How Police Training Got It Wrong: The Failure of Wrist Locks & Armbar Takedowns

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00:05 – Intro
01:44 – Citizens arrest a man – what methods do they use?
02:21 – What are wrist locks and armbar takedowns?
03:36 – How do they differ from other methods?
04:10 – Arm drags are not equivalent to armbar takedowns
04:28 – Performance in combat sports
04:44 – So why do police train this way?
06:08 – Why do we teach police this way if it doesn’t work?
07:17 – Fighting is impossible to understand without doing it.
08:14 – Discussing examples
09:41 – Safety concerns
11:43 – Do wrist locks and armbar takedowns have any use at all? 12:41 – What should we teach instead?

Bystanders: the critical aspect of self defense and policing we don’t talk enough about

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Bystanders, brawls, and the court of public opinion

The narrative surrounding an event can often be as influential as the event itself. Public opinion and the perceptions of bystanders can significantly shape the narrative, even if they do not have full context or understanding of the situation.

This is particularly true for police, who in recent years have seen worsening results in the public discourse.

The “court of public opinion” is now increasingly magnified, where social media and online platforms can amplify and distort narratives. Our actions, especially in public situations, can have far-reaching consequences beyond the immediate confrontation; despite millions of interactions where nothing noteworthy happens, a single bad police interaction can even lead to protests and unrest in other countries.

My message here is ultimately simple – give some consideration to how you might appear to bystanders in any given situation. Facts are subservient to emotion.

Russian soldier surrenders to drone after his comrade commits suicide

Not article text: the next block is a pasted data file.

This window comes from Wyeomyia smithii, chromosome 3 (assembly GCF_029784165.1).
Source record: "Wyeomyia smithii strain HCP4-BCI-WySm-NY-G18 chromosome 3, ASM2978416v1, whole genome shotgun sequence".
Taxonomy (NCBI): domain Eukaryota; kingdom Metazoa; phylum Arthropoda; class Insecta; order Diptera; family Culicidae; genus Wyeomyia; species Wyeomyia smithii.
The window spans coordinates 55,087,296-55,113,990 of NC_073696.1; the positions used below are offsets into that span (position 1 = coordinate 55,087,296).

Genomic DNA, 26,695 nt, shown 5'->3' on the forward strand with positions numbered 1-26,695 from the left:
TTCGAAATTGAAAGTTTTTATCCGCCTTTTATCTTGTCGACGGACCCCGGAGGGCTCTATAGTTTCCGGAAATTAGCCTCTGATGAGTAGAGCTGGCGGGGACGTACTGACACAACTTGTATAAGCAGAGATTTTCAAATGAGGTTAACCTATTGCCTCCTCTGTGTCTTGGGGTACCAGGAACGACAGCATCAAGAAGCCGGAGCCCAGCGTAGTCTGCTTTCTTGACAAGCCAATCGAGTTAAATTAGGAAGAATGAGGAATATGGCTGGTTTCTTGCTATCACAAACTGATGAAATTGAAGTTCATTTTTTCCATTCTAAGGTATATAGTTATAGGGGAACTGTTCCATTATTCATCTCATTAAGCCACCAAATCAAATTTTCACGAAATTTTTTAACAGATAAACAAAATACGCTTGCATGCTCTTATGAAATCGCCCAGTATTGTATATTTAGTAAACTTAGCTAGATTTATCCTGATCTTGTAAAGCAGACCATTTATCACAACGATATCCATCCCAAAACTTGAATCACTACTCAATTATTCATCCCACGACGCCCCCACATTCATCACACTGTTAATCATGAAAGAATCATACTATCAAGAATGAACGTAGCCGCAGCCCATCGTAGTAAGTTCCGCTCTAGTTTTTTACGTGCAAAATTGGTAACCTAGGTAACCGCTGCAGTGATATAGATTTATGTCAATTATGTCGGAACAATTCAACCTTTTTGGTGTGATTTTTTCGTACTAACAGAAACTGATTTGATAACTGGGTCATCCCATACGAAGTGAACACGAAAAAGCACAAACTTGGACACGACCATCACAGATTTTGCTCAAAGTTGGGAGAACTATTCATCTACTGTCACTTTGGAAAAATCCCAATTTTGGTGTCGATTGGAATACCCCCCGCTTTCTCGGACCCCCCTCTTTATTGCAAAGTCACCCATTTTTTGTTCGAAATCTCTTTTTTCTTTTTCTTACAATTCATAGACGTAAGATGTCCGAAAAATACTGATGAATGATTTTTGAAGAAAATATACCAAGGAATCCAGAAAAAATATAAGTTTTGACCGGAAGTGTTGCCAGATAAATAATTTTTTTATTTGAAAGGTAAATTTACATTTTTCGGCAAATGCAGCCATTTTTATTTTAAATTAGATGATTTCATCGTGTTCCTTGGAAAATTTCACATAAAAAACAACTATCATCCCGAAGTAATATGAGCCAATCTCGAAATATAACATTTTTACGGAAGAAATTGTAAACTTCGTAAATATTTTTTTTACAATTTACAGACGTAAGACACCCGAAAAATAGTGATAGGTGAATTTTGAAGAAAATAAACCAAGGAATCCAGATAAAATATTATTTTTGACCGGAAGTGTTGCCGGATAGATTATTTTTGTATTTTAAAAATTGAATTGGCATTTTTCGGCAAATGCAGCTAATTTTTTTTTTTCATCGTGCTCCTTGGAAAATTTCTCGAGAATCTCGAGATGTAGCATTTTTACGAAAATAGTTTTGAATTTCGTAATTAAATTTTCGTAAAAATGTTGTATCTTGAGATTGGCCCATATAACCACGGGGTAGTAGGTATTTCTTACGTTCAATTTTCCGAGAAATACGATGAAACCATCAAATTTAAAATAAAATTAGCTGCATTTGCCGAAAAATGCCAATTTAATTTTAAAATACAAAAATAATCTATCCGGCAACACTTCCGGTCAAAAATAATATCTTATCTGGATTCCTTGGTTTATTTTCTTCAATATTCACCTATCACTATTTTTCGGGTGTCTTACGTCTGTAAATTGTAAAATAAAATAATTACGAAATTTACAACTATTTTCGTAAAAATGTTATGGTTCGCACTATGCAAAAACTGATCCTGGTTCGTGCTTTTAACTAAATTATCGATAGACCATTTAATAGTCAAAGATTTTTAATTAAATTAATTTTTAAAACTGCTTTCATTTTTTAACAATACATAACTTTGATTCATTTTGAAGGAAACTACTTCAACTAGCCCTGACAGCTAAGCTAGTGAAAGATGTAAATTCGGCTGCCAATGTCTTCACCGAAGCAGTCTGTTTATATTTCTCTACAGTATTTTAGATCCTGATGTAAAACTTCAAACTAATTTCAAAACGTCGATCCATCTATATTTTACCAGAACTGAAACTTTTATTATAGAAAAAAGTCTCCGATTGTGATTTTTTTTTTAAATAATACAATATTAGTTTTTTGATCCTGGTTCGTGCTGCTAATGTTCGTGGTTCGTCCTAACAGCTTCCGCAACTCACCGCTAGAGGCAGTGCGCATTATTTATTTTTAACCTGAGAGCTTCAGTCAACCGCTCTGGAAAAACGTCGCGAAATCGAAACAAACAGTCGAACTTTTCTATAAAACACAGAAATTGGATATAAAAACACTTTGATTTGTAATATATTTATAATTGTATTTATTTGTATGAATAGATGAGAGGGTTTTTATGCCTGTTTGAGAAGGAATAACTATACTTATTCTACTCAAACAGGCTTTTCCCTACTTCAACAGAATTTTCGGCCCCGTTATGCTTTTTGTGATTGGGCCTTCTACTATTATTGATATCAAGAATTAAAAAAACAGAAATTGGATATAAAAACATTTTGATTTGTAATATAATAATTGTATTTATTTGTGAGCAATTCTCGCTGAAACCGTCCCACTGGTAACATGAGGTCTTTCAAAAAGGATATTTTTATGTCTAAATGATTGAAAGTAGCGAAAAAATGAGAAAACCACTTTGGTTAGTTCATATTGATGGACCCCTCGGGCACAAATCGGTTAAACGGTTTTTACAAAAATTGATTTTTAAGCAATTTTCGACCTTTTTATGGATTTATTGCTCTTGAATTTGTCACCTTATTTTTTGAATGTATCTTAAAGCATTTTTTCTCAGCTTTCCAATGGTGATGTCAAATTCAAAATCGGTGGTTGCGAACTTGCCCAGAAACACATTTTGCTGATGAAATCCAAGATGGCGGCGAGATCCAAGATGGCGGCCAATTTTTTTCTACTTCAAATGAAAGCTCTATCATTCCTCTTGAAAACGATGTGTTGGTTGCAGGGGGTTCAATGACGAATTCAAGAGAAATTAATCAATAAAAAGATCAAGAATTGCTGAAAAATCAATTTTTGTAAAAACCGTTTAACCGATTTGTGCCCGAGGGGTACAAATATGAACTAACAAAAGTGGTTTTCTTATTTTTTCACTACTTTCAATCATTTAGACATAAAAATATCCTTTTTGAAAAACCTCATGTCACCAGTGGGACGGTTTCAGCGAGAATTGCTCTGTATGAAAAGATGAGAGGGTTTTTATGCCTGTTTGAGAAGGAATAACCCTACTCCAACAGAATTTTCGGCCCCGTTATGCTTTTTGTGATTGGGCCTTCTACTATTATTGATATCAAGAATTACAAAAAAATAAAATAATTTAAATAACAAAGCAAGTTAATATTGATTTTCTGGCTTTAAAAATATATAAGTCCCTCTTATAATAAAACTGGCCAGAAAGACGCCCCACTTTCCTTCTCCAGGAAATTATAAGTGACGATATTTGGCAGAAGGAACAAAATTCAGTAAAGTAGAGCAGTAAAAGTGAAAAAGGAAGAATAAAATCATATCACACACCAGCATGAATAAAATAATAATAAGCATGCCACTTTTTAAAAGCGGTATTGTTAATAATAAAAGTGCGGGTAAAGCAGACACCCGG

Footage like this has never existed before now.

Russian soldiers are bombed by drones, while attempting to shoot them down and find cover. One Russian is injured badly and commits suicide by dropping his own grenade next to his head.

Another Russian negotiates with the drone via body language and hand signals, before a pamphlet which explains how to surrender is dropped by another drone.

The Russian then makes his way across the battle field, following the drone and barely escaping death several times over.

Ultimately he reaches the Ukrainians and is able to surrender and survive.

Simply astonishing footage.

Police officer shows how skills and fitness prevent injuries during arrest

This police officer demonstrates how fighting skills – grappling skills in particular – and physical strength and fitness translate to less harm for both suspects and officers in the real world.

The officer uses a body lock lift and takes him to the ground carefully, without slamming the head, then applies pressure and controls the suspect on the ground before applying handcuffs.

Note that the officer kneels on the head area for a moment during cuffing – this does not cause any harm to the suspect as no pressure is applied to the neck, and it is used for only a short time in transition.

The suspect does not appear to have any injuries, and does not appear to be suffering any pain or discomfort when he stands up.

No pepper spray, no batons, no Taser, no strikes, no gun.